Complete Prose Works (1892)

The culmination and fruit of literary artistic expression, and its final fields of pleasure for the human soul, are in metaphysics, including the mysteries of the spiritual world, the soul itself, and the question of the immortal continuation of our identity. In all ages, the mind of man has brought up here—and always will. Here, at least, of whatever race or era, we stand on common ground. Applause, too, is unanimous, antique or modern. Those authors who work well in this field though their reward, instead of a handsome percentage, or royalty, may be but simply the laurel-crown of the victors in the great Olympic games—will be dearest to humanity, and their works, however esthetically defective, will be treasur'd forever. The altitude of literature and poetry has always been religion—and always will be. The Indian Vedas, the Nackas of Zoroaster, the Talmud of the Jews, the Old Testament, the Gospel of Christ and his disciples, Plato's works, the Koran of Mohammed, the Edda of Snorro, and so on toward our own day, to Swedenborg, and to the invaluable contributions of Leibnitz, Kant and Hegel—these, with such poems only in which, (while singing well of persons and events, of the passions of man, and the shows of the material universe,) the religious tone, the consciousness of mystery, the recognition of the future, of the unknown, of Deity over and under all, and of the divine purpose, are never absent, but indirectly give tone to all—exhibit literature's real heights and elevations, towering up like the great mountains of the earth.

Standing on this ground the last, the highest, only permanent ground—and sternly criticising, from it, all works, either of the literary, or any art, we have peremptorily to dismiss every pretensive production, however fine its esthetic or intellectual points, which violates or ignores, or even does not celebrate, the central divine idea of All, suffusing universe, of eternal trains of purpose, in the development, by however slow degrees, of the physical, moral, and spiritual kosmos. I say he has studied, meditated to no profit, whatever may-be his mere erudition, who has not absorb'dthis simple consciousness and faith. It is not entirely new—but it is for Democracy to elaborate it, and look to build upon and expand from it, with uncompromising reliance. Above the doors of teaching the inscription is to appear, Though little or nothing can be absolutely known, perceiv'd, except from a point of view which is evanescent, yet we know at least one permanency, that Time and Space, in the will of God, furnish successive chains, completions of material births and begin-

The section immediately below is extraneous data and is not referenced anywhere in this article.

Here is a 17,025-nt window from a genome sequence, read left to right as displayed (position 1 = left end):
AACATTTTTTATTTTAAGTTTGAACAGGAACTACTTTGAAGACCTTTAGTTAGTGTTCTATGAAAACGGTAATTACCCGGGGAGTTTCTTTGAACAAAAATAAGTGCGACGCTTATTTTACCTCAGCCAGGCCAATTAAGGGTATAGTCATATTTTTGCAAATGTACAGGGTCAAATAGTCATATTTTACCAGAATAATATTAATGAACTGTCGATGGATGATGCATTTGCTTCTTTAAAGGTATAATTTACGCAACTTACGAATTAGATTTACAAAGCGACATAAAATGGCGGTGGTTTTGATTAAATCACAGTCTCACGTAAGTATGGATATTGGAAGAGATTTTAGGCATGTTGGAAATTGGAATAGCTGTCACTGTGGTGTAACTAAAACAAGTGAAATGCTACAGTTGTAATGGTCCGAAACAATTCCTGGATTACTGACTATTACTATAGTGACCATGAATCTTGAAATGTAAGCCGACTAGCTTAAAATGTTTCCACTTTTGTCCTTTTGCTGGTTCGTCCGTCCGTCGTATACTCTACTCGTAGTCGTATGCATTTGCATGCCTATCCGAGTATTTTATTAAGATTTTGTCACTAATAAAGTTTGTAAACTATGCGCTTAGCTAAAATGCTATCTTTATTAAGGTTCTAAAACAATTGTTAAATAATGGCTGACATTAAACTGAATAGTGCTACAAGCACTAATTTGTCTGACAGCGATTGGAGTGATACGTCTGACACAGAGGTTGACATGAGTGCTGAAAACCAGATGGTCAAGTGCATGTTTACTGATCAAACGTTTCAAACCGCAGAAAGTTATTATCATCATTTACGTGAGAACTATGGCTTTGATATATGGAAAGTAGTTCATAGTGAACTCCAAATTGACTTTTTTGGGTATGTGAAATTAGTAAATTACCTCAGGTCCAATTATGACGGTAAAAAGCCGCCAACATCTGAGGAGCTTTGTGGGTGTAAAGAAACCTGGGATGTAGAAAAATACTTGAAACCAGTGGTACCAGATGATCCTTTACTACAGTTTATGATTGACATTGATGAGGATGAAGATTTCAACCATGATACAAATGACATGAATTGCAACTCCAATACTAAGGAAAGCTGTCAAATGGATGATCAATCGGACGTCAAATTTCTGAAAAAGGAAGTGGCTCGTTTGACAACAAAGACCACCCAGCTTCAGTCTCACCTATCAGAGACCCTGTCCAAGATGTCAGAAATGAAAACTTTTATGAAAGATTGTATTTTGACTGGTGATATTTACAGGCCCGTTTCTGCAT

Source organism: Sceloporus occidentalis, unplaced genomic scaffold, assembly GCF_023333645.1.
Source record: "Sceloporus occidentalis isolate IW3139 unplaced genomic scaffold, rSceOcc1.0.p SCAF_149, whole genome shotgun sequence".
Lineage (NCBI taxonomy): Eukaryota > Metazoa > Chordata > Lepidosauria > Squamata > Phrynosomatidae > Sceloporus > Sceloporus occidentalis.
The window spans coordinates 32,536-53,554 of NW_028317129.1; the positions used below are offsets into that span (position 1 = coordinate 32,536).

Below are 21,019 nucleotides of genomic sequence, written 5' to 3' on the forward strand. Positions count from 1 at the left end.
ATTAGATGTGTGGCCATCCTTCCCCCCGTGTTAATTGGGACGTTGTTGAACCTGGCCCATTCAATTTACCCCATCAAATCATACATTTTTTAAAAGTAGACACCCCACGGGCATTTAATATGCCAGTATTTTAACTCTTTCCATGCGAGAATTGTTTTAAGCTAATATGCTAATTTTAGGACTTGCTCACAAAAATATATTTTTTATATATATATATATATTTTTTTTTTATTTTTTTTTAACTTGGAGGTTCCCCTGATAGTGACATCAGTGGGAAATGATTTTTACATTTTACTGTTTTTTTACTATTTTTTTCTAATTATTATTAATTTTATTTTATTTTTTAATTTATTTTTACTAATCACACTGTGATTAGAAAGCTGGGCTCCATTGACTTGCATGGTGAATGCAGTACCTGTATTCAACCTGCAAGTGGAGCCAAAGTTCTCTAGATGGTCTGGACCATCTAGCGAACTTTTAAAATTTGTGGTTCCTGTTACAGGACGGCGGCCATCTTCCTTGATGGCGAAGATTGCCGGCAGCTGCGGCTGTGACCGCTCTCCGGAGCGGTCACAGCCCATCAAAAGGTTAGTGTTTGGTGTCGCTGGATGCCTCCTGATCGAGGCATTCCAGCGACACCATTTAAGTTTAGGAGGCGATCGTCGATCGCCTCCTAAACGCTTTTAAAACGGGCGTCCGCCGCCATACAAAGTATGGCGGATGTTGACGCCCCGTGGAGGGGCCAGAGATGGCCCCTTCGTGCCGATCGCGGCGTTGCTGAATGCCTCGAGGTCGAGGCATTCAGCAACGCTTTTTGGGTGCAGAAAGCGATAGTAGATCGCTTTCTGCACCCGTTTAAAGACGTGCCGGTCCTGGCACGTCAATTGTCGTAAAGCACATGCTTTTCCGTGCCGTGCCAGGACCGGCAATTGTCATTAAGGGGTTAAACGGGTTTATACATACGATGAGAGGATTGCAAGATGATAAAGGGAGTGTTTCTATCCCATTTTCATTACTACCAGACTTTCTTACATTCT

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nings, solve all discrepancies, fears and doubts, and eventually fulfil happiness—and that the prophecy of those births, namely spiritual results, throws the true arch over all teaching, all science. The local considerations of sin, disease, deformity, ignorance, death, &c., and their measurement by the superficial mind, and ordinary legislation and theology, are to be met by science, boldly accepting, promulging this faith, and planting the seeds of superber laws—of the explication of the physical universe through the spiritual—and clearing the way for a religion, sweet and unimpugnable alike to little child or great savan.


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